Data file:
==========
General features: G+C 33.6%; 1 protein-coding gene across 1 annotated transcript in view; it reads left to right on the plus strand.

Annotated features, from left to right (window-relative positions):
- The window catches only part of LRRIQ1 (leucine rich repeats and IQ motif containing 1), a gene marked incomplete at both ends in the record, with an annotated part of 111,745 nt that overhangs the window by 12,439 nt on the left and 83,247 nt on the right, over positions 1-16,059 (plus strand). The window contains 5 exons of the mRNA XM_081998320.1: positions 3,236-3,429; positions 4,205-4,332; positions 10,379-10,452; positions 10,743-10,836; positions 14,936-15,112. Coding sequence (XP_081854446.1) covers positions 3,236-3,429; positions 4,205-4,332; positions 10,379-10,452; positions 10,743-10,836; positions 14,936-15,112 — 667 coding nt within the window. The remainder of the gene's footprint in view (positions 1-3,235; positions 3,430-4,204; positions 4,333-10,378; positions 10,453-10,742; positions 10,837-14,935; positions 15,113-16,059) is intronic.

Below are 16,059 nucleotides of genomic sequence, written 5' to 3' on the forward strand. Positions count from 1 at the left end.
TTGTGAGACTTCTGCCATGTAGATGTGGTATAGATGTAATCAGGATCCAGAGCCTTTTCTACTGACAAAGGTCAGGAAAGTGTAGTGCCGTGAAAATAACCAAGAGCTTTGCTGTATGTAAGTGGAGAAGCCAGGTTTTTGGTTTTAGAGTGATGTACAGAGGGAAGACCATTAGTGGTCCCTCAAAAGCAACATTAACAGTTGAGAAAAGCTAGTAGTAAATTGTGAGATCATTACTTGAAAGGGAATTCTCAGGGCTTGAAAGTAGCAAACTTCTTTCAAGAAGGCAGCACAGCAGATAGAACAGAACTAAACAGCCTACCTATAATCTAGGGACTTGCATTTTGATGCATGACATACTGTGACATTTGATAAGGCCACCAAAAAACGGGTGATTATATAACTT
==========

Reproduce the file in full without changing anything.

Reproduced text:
General features: G+C 33.6%; 1 protein-coding gene across 1 annotated transcript in view; it reads left to right on the plus strand.

Annotated features, from left to right (window-relative positions):
- The window catches only part of LRRIQ1 (leucine rich repeats and IQ motif containing 1), a gene marked incomplete at both ends in the record, with an annotated part of 111,745 nt that overhangs the window by 12,439 nt on the left and 83,247 nt on the right, over positions 1-16,059 (plus strand). The window contains 5 exons of the mRNA XM_081998320.1: positions 3,236-3,429; positions 4,205-4,332; positions 10,379-10,452; positions 10,743-10,836; positions 14,936-15,112. Coding sequence (XP_081854446.1) covers positions 3,236-3,429; positions 4,205-4,332; positions 10,379-10,452; positions 10,743-10,836; positions 14,936-15,112 — 667 coding nt within the window. The remainder of the gene's footprint in view (positions 1-3,235; positions 3,430-4,204; positions 4,333-10,378; positions 10,453-10,742; positions 10,837-14,935; positions 15,113-16,059) is intronic.

Below are 16,059 nucleotides of genomic sequence, written 5' to 3' on the forward strand. Positions count from 1 at the left end.
TTGTGAGACTTCTGCCATGTAGATGTGGTATAGATGTAATCAGGATCCAGAGCCTTTTCTACTGACAAAGGTCAGGAAAGTGTAGTGCCGTGAAAATAACCAAGAGCTTTGCTGTATGTAAGTGGAGAAGCCAGGTTTTTGGTTTTAGAGTGATGTACAGAGGGAAGACCATTAGTGGTCCCTCAAAAGCAACATTAACAGTTGAGAAAAGCTAGTAGTAAATTGTGAGATCATTACTTGAAAGGGAATTCTCAGGGCTTGAAAGTAGCAAACTTCTTTCAAGAAGGCAGCACAGCAGATAGAACAGAACTAAACAGCCTACCTATAATCTAGGGACTTGCATTTTGATGCATGACATACTGTGACATTTGATAAGGCCACCAAAAAACGGGTGATTATATAACTT